One of the most provocative statements we can make is that we recognize folk art as an important form of contemporary art – an art that employs the traditions, skills, and practices of the past, while allowing for the innovations of the present. We believe that folk art is long overdue for its recognition as one of the most significant influences of contemporary or modern art. Artists such as Picasso, Dubuffet, Rivera, Tamayo, and even contemporary artists have long drawn their influences directly from the work of folk artists. For that reason, San Angel Folk Art has never shied from supporting the work of emerging contemporary artists, including Cisco Jimenez, Victoria Suescum, Chuck Ramirez, Alex De Leon, Scooter of the Tenderloin, and Chris Ake. Our broad definition of folk art addresses and makes room for the work of each of these artists. Similarly, we continue to seek out other artists who are working closely in communities.

We Support Artists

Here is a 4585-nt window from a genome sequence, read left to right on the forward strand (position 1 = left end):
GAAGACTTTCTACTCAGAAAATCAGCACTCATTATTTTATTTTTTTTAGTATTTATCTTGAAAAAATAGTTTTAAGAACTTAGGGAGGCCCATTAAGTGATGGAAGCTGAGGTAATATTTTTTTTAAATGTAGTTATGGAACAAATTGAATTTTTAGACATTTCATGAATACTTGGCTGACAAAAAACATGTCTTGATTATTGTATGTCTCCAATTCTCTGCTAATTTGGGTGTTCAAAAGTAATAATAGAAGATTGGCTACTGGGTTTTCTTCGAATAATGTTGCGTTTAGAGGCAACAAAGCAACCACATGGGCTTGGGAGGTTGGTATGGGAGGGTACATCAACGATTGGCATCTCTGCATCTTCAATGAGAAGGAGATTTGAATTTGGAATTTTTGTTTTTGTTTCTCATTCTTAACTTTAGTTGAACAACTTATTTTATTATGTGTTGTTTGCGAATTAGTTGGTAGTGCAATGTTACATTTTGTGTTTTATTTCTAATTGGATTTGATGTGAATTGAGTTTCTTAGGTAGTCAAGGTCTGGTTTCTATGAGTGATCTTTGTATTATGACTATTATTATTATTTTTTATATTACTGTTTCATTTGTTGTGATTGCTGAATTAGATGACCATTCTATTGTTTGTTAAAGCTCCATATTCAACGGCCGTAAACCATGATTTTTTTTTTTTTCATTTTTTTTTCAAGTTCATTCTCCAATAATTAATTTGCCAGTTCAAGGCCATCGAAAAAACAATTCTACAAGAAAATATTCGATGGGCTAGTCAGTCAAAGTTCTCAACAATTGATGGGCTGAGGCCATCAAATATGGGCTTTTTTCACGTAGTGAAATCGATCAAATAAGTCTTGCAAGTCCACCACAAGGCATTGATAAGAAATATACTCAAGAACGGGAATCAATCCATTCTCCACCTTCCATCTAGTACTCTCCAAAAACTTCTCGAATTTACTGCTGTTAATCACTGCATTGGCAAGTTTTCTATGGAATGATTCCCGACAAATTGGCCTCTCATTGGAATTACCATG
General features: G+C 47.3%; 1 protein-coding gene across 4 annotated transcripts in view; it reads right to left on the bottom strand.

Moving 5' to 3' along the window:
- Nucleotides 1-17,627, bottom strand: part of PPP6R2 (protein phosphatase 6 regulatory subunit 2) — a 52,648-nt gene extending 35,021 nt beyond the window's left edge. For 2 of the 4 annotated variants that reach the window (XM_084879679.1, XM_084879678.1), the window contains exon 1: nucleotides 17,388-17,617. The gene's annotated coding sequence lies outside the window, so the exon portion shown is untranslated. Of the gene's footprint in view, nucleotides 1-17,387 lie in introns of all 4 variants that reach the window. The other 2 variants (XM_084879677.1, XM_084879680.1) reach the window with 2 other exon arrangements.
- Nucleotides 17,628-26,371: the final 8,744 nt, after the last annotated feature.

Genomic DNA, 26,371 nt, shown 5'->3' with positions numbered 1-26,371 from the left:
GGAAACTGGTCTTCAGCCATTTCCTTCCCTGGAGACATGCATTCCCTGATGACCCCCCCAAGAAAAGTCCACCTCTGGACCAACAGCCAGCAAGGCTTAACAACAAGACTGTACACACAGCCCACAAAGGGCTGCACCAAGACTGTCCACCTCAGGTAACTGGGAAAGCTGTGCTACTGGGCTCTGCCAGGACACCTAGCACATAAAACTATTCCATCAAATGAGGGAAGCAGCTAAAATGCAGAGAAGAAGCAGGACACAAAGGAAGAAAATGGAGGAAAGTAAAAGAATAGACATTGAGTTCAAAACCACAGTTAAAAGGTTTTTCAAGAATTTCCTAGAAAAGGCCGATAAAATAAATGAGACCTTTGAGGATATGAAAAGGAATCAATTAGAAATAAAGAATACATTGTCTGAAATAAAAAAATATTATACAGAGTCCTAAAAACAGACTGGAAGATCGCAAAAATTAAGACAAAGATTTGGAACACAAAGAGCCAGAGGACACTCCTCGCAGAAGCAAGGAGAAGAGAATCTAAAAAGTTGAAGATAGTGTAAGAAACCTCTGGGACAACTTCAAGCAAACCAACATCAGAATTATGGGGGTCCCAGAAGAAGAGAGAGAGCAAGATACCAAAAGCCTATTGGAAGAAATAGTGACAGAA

Since its founding, the gallery has been an extension of Hank’s commitment and concern for the well-being and growth of living artists across the globe. Before the branding of "fair trade," we at San Angel Folk Art made it a point to work according to an ethos of respect and fairness. We believe this is humanizing relationship is important now, more than ever, when NAFTA and CAFTA have allowed for the exploitation of the world’s poor by the wealthy few. We maintain regular communication with our featured artists. We directly support their labors and lives through our ongoing financial commitments. We support grassroots movements and cooperatives that are part of African townships, Peruvian schools, Chiapas weavers, and Mexican families. All of these are true cooperative associations. We use our support to encourage artists’ growth, risk, and expression. We make it a point not to ask artists to make "what has worked in the past," but what "needs to be expressed today." We support the expressive products and practices that honor the individuals and the communities of artists worldwide.